“I have a hard time making friends at school.”
“I feel like the kids don’t like me and they don’t want to talk to me.”
“Most people think I am dumb, and they don’t want to get to know me.”
“I’ve said some things out of impulse and now everyone is gossiping about me around school.”
I’ve heard statements like this repeatedly from kids and teens who have been diagnosed with ADHD. The sad truth is that many of these kids are not exaggerating when it comes to their struggles with social engagement. For those who struggle with ADHD, getting to know people and forming healthy relationships can be extremely hard to do.
Why does this happen, you may ask? To put it simply, ADHD affects human growth and development of the brain. This does not mean that ADHD individuals are lacking in intelligence due to that delayed development. This just means that they grow and develop mentally and emotionally at a slower rate than their Neurotypical counterparts. This slow growth affects how these individuals interact with other people socially and how they form relationships.
Now you may be wondering:
- But why is it so difficult for my friend or loved one with ADHD to understand what I’m saying?
- Why do they keep forgetting to do what I’ve asked them to do?
- Why do they say cruel things to me?
While a blog post may not explain the entirety of what goes on in an ADHD individual’s mind, it can help with clearing up some problems that many people tend to face socially when they have this disorder.
The first challenge that many people with ADHD face is understanding social graces. This is mainly because in social dynamics what is seen as acceptable is constantly changing. For the ADHD individual, they struggle with keeping up with unspoken rules in social situations and are often fumbling around with finding people who do not mind being around them as a person. Additionally, ADHD individuals may not always be able to read emotional or facial cues that another person may be sending due to their minds constantly being distracted by other things that they deem is equally important. This can lead to the individual being seen as aloof and uncaring when in reality they are trying to gather as much information about the situation as possible.
Secondly, impulsivity can also be a challenge socially. Many ADHD individuals often interrupt others in the middle of conversations or do things that are undesired because of their impulsivity (i.e., a kiddo getting up and leaving a conversation because the topic is not interesting, etc.). There is also the constant physical movement that can be very distracting for other people trying to interact with said individual. Finally, there is the emotional impulsivity that can make conversations or social interactions difficult in the sense that many people feel like they must “tiptoe around” their friend or their loved one to avoid a negative outburst (i.e., the individual who cries whenever their friends tell them something difficult).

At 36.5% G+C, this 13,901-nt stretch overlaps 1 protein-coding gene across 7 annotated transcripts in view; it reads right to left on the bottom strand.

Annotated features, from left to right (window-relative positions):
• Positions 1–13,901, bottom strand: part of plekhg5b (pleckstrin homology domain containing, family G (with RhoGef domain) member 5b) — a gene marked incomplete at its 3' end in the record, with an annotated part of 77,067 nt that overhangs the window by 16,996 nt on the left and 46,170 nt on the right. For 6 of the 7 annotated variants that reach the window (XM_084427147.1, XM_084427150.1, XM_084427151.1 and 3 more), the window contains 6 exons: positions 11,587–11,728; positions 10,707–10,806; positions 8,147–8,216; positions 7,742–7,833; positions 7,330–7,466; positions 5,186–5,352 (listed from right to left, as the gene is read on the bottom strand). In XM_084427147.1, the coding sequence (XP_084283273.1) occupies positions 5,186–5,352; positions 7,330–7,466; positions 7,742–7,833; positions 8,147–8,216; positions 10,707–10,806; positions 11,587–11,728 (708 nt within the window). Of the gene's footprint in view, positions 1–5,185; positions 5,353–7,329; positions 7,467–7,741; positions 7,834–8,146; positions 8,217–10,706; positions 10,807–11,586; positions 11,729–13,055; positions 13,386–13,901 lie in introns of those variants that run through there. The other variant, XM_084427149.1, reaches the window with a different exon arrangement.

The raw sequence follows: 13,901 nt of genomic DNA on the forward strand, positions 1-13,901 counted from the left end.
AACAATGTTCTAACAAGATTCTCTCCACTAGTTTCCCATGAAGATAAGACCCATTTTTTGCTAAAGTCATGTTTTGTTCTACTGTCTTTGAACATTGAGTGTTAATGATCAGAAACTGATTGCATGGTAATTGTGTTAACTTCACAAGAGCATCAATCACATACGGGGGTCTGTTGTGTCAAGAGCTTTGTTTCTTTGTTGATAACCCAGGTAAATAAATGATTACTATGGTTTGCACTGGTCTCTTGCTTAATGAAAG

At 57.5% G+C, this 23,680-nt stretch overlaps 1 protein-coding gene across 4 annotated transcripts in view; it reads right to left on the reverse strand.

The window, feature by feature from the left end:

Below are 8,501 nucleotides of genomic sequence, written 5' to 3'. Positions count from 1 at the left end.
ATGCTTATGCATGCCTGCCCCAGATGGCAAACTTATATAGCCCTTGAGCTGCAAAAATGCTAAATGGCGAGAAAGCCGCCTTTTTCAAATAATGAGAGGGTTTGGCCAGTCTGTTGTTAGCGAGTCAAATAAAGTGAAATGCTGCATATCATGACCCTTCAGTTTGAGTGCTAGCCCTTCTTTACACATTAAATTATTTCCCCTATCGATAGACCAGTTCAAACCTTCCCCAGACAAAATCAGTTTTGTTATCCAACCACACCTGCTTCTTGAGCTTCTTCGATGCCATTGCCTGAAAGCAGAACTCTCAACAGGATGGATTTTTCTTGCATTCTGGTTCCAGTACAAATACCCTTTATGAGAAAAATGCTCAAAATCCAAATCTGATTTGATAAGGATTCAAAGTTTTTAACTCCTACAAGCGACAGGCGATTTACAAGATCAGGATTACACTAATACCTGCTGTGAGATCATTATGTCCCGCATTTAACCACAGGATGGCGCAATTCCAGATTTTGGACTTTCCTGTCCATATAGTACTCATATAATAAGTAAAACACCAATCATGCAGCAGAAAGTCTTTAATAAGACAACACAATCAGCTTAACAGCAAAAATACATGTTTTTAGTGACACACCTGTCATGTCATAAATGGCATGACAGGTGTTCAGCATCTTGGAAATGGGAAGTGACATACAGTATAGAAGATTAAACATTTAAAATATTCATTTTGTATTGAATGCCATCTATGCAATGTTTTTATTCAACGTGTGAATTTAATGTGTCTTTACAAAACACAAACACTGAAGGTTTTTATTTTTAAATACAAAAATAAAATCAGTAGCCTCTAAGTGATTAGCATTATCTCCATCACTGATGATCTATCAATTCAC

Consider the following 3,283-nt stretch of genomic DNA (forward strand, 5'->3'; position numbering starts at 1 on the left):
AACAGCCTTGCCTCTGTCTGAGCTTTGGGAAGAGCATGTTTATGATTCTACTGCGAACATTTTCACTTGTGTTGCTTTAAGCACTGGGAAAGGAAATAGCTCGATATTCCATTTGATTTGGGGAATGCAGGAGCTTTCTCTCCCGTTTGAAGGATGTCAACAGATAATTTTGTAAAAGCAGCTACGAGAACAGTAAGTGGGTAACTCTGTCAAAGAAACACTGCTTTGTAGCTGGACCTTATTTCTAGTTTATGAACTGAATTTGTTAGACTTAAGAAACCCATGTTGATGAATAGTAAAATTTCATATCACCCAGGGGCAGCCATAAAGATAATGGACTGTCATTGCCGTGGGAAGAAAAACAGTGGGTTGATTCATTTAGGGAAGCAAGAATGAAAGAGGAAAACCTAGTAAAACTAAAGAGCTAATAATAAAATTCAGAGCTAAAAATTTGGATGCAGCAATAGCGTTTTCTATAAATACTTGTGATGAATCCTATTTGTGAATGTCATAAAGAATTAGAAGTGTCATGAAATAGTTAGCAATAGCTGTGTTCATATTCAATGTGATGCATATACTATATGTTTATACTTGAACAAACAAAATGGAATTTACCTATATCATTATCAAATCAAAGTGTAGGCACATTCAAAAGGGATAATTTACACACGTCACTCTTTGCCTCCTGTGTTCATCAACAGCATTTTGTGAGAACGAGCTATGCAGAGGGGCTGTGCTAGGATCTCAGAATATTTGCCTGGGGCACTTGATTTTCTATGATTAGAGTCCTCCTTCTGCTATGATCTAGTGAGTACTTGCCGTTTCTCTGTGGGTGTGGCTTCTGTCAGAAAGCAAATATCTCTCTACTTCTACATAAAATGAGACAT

Thirdly, there is the short-term memory deficiency that tends to make interacting with ADHD individuals difficult. Parents, teachers, and siblings who are neurotypical tend to have a tough time with this particular challenge because it tends to give off the impression that the individual who has this problem does not care enough about them to remember things that are important. This couldn’t be further from the truth. ADHD is a condition that affects the part of the brain that is responsible for executive functioning, one of them being working memory. Because ADHD is very much in overdrive, it makes forming and cementing short term memories difficult. This is why an ADHD individual tends to forget things very easily because their brains are trying to soak up as much information as possible and they aren’t focusing on the most important thing in that moment.
Finally, there is a strong black and white thinking pattern that tends to come up for individuals with ADHD. While an ADHD individual’s viewpoints and thinking may not be as rigid as someone with Autism, it can cause difficulty when relating to others because it does not allow room for other options or even taking in all sides of a situation. ADHD kids tend to struggle a lot with the concept of problem solving because they tend to get stuck on one or two options that they really want but may not work. When an individual is rigid in their thought patterns, it makes it difficult to relate to them because they are not willing to be flexible when it comes to solving problems or even when it comes to trying new things in the relationship.
While ADHD individuals may struggle with relationships, it does not mean that they can’t relate. We as family members, caregivers, and friends must be willing to try and understand the people with ADHD in our lives and try to challenge them in ways that help them grow and overcome these difficulties. But before we can challenge ourselves, we must be willing to accept the fact that this is a condition that never goes away, and it does come with its share of struggles. However, ADHD is only a part of that whole person, and it should not be our only focus. We must be willing to accept that individual as they are no matter what the difficulty may be.